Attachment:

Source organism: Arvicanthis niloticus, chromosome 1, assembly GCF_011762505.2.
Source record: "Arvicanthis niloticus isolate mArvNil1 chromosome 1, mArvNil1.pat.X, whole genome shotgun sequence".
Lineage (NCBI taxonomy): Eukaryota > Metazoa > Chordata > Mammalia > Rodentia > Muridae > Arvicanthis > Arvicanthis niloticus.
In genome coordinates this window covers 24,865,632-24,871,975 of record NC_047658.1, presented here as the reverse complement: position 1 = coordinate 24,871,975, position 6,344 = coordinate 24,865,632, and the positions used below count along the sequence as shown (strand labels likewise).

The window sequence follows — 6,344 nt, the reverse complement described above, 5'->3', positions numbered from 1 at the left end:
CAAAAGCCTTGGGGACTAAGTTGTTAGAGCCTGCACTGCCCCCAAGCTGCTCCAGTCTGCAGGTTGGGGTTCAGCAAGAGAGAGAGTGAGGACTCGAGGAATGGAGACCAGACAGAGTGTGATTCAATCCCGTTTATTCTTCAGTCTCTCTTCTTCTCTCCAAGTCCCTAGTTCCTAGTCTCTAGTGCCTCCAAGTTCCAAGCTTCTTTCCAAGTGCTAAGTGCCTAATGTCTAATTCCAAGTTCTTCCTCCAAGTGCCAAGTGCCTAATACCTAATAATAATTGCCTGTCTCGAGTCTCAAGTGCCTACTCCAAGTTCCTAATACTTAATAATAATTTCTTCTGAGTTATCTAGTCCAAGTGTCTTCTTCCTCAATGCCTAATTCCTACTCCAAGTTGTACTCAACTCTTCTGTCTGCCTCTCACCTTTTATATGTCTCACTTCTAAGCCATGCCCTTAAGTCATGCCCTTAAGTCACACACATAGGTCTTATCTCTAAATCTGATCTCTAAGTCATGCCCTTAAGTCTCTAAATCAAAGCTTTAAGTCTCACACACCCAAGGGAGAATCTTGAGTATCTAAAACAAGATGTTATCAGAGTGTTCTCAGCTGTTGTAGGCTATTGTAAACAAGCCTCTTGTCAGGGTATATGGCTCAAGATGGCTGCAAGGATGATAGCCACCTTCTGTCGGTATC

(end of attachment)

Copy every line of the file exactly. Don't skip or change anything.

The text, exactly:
Source organism: Arvicanthis niloticus, chromosome 1, assembly GCF_011762505.2.
Source record: "Arvicanthis niloticus isolate mArvNil1 chromosome 1, mArvNil1.pat.X, whole genome shotgun sequence".
Lineage (NCBI taxonomy): Eukaryota > Metazoa > Chordata > Mammalia > Rodentia > Muridae > Arvicanthis > Arvicanthis niloticus.
In genome coordinates this window covers 24,865,632-24,871,975 of record NC_047658.1, presented here as the reverse complement: position 1 = coordinate 24,871,975, position 6,344 = coordinate 24,865,632, and the positions used below count along the sequence as shown (strand labels likewise).

The window sequence follows — 6,344 nt, the reverse complement described above, 5'->3', positions numbered from 1 at the left end:
CAAAAGCCTTGGGGACTAAGTTGTTAGAGCCTGCACTGCCCCCAAGCTGCTCCAGTCTGCAGGTTGGGGTTCAGCAAGAGAGAGAGTGAGGACTCGAGGAATGGAGACCAGACAGAGTGTGATTCAATCCCGTTTATTCTTCAGTCTCTCTTCTTCTCTCCAAGTCCCTAGTTCCTAGTCTCTAGTGCCTCCAAGTTCCAAGCTTCTTTCCAAGTGCTAAGTGCCTAATGTCTAATTCCAAGTTCTTCCTCCAAGTGCCAAGTGCCTAATACCTAATAATAATTGCCTGTCTCGAGTCTCAAGTGCCTACTCCAAGTTCCTAATACTTAATAATAATTTCTTCTGAGTTATCTAGTCCAAGTGTCTTCTTCCTCAATGCCTAATTCCTACTCCAAGTTGTACTCAACTCTTCTGTCTGCCTCTCACCTTTTATATGTCTCACTTCTAAGCCATGCCCTTAAGTCATGCCCTTAAGTCACACACATAGGTCTTATCTCTAAATCTGATCTCTAAGTCATGCCCTTAAGTCTCTAAATCAAAGCTTTAAGTCTCACACACCCAAGGGAGAATCTTGAGTATCTAAAACAAGATGTTATCAGAGTGTTCTCAGCTGTTGTAGGCTATTGTAAACAAGCCTCTTGTCAGGGTATATGGCTCAAGATGGCTGCAAGGATGATAGCCACCTTCTGTCGGTATC